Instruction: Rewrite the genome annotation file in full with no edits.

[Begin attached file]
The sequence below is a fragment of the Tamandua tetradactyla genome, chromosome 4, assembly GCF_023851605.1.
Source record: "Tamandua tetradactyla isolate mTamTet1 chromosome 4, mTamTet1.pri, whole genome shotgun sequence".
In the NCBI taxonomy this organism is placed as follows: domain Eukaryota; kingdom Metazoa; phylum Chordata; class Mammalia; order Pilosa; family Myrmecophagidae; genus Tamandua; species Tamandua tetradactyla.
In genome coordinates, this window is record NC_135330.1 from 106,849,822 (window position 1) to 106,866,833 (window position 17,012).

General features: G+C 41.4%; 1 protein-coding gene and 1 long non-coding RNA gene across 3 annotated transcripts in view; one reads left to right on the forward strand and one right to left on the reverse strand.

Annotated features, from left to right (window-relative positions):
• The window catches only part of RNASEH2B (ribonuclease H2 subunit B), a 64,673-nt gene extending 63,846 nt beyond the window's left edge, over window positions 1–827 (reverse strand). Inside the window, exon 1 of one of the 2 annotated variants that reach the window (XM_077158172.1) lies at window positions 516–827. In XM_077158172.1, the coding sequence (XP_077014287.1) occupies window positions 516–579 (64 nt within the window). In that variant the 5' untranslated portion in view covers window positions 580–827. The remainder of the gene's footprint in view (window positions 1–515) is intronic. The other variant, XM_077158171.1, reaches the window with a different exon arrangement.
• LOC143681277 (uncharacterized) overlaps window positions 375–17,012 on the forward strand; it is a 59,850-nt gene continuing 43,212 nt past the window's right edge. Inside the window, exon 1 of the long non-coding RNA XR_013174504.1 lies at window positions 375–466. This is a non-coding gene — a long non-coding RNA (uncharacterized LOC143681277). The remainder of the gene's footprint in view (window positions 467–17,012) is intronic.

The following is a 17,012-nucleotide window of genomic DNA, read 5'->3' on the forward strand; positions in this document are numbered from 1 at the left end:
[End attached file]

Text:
The sequence below is a fragment of the Tamandua tetradactyla genome, chromosome 4, assembly GCF_023851605.1.
Source record: "Tamandua tetradactyla isolate mTamTet1 chromosome 4, mTamTet1.pri, whole genome shotgun sequence".
In the NCBI taxonomy this organism is placed as follows: domain Eukaryota; kingdom Metazoa; phylum Chordata; class Mammalia; order Pilosa; family Myrmecophagidae; genus Tamandua; species Tamandua tetradactyla.
In genome coordinates, this window is record NC_135330.1 from 106,849,822 (window position 1) to 106,866,833 (window position 17,012).

General features: G+C 41.4%; 1 protein-coding gene and 1 long non-coding RNA gene across 3 annotated transcripts in view; one reads left to right on the forward strand and one right to left on the reverse strand.

Annotated features, from left to right (window-relative positions):
• The window catches only part of RNASEH2B (ribonuclease H2 subunit B), a 64,673-nt gene extending 63,846 nt beyond the window's left edge, over window positions 1–827 (reverse strand). Inside the window, exon 1 of one of the 2 annotated variants that reach the window (XM_077158172.1) lies at window positions 516–827. In XM_077158172.1, the coding sequence (XP_077014287.1) occupies window positions 516–579 (64 nt within the window). In that variant the 5' untranslated portion in view covers window positions 580–827. The remainder of the gene's footprint in view (window positions 1–515) is intronic. The other variant, XM_077158171.1, reaches the window with a different exon arrangement.
• LOC143681277 (uncharacterized) overlaps window positions 375–17,012 on the forward strand; it is a 59,850-nt gene continuing 43,212 nt past the window's right edge. Inside the window, exon 1 of the long non-coding RNA XR_013174504.1 lies at window positions 375–466. This is a non-coding gene — a long non-coding RNA (uncharacterized LOC143681277). The remainder of the gene's footprint in view (window positions 467–17,012) is intronic.

The following is a 17,012-nucleotide window of genomic DNA, read 5'->3' on the forward strand; positions in this document are numbered from 1 at the left end: